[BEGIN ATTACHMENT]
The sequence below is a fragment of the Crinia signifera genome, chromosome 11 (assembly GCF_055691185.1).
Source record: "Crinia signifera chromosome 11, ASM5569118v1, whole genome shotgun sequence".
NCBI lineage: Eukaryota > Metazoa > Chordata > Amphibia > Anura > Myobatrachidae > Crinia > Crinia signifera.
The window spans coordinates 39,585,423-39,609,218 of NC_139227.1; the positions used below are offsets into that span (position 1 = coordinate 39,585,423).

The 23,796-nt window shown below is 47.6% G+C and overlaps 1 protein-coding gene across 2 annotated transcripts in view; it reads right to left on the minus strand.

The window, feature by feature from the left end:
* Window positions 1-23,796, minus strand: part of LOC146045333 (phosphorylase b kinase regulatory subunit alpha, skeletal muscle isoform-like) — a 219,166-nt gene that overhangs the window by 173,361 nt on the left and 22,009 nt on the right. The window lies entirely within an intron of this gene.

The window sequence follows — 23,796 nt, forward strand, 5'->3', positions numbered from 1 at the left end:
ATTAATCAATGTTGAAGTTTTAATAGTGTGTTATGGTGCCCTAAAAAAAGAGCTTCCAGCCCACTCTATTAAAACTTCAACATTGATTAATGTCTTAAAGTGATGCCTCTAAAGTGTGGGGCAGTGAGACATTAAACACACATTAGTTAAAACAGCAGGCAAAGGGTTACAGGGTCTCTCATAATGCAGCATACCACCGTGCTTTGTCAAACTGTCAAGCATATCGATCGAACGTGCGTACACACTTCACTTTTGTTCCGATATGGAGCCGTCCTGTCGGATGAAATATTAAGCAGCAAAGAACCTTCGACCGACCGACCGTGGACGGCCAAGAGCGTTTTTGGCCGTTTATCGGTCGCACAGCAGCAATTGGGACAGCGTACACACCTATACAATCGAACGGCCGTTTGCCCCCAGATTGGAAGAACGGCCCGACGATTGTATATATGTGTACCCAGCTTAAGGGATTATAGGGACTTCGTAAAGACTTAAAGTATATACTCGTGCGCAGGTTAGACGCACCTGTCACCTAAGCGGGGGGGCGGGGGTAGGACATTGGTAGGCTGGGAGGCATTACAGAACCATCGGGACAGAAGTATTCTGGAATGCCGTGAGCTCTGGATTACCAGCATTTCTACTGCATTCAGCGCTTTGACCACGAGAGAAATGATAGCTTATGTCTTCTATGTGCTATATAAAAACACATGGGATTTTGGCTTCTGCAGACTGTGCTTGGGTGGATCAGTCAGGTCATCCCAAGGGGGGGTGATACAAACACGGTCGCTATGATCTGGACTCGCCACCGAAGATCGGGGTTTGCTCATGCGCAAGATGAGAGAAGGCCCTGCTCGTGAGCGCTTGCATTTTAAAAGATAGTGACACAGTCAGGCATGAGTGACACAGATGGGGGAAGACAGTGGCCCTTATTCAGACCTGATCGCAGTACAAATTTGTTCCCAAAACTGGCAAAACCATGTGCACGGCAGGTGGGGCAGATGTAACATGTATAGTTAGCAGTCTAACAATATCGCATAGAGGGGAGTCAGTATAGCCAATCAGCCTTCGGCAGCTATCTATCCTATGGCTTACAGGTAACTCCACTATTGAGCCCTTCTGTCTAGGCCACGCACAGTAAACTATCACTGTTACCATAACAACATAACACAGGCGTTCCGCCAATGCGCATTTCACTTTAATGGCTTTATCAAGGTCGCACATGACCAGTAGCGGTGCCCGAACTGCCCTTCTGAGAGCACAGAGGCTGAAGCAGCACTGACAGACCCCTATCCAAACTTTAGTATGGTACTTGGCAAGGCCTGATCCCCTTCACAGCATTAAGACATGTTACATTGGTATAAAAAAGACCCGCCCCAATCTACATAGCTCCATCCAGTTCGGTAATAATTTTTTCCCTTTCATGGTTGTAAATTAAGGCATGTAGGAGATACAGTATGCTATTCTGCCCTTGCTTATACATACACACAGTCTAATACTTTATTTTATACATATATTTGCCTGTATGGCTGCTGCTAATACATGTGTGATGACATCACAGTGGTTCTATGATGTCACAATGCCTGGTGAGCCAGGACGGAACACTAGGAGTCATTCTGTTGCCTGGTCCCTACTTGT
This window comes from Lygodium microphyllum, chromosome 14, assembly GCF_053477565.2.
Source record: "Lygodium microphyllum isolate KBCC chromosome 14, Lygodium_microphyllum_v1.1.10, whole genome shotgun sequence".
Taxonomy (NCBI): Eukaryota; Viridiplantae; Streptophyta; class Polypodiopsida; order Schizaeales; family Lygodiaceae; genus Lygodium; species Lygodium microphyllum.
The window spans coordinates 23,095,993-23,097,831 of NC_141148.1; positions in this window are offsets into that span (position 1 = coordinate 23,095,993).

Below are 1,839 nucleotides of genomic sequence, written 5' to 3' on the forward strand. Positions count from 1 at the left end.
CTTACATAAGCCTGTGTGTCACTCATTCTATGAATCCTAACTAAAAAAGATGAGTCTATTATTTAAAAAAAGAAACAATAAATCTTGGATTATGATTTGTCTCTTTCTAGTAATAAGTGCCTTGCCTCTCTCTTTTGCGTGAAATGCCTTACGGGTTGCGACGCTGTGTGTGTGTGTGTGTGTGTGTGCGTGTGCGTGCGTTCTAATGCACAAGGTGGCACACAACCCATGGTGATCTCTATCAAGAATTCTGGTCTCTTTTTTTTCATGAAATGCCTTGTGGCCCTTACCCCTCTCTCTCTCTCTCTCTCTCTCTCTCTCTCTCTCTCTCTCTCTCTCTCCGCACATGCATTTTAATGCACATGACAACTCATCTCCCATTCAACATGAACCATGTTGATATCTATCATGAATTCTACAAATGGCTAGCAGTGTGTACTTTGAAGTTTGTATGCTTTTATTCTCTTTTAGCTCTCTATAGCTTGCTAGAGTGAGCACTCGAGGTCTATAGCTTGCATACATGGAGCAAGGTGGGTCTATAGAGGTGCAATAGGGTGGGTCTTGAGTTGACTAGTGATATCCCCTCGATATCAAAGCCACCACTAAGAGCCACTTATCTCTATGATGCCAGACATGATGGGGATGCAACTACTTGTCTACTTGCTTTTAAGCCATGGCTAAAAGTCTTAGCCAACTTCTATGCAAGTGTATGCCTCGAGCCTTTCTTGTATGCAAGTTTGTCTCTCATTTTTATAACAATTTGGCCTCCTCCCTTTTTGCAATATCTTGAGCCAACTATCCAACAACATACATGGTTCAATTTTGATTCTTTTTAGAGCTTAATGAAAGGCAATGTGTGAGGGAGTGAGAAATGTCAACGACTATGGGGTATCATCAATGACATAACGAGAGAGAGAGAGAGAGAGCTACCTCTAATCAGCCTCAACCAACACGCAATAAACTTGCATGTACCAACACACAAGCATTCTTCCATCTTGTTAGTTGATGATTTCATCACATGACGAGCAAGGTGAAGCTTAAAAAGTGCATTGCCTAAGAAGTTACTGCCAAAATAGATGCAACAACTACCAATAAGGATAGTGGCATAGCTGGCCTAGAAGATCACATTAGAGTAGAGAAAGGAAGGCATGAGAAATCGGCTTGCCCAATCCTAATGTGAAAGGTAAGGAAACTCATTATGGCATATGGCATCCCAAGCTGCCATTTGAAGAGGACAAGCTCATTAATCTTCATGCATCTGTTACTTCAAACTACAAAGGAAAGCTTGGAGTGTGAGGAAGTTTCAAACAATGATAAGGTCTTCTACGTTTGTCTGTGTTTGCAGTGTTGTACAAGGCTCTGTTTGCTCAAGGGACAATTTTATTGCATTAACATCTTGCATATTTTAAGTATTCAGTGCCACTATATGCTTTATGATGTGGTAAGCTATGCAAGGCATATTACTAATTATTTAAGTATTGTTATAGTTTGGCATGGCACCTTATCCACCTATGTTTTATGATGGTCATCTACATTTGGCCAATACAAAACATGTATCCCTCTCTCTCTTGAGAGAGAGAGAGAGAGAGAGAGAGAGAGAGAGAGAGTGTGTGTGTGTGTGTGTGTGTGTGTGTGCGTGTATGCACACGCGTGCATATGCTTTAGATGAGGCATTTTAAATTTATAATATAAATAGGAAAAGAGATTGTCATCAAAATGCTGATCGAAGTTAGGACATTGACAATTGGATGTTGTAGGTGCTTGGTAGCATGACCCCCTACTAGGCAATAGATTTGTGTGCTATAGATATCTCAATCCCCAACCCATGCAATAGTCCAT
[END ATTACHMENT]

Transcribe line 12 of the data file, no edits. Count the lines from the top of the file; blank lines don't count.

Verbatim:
Taxonomy (NCBI): Eukaryota; Viridiplantae; Streptophyta; class Polypodiopsida; order Schizaeales; family Lygodiaceae; genus Lygodium; species Lygodium microphyllum.